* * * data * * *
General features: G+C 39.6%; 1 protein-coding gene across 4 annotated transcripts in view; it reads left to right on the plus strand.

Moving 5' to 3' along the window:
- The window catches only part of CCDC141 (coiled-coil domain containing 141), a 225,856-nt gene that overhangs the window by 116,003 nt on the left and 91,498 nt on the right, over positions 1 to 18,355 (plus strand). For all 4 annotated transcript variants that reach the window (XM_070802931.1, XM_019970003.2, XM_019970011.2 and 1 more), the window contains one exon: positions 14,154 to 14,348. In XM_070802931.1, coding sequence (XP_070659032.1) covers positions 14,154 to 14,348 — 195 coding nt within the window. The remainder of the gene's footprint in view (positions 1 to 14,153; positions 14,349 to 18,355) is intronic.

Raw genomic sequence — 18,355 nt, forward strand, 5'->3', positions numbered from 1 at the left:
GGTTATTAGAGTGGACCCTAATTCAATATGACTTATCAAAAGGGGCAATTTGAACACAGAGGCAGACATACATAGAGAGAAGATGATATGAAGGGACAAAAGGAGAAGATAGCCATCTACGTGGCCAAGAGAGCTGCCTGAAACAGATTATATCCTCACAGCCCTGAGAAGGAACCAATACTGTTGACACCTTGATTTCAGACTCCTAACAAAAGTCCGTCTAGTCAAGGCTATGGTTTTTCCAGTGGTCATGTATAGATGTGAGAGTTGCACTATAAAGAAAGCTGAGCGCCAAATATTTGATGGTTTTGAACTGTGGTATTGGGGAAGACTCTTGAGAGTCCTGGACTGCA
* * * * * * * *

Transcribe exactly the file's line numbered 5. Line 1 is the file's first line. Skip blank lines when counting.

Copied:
GGTTATTAGAGTGGACCCTAATTCAATATGACTTATCAAAAGGGGCAATTTGAACACAGAGGCAGACATACATAGAGAGAAGATGATATGAAGGGACAAAAGGAGAAGATAGCCATCTACGTGGCCAAGAGAGCTGCCTGAAACAGATTATATCCTCACAGCCCTGAGAAGGAACCAATACTGTTGACACCTTGATTTCAGACTCCTAACAAAAGTCCGTCTAGTCAAGGCTATGGTTTTTCCAGTGGTCATGTATAGATGTGAGAGTTGCACTATAAAGAAAGCTGAGCGCCAAATATTTGATGGTTTTGAACTGTGGTATTGGGGAAGACTCTTGAGAGTCCTGGACTGCA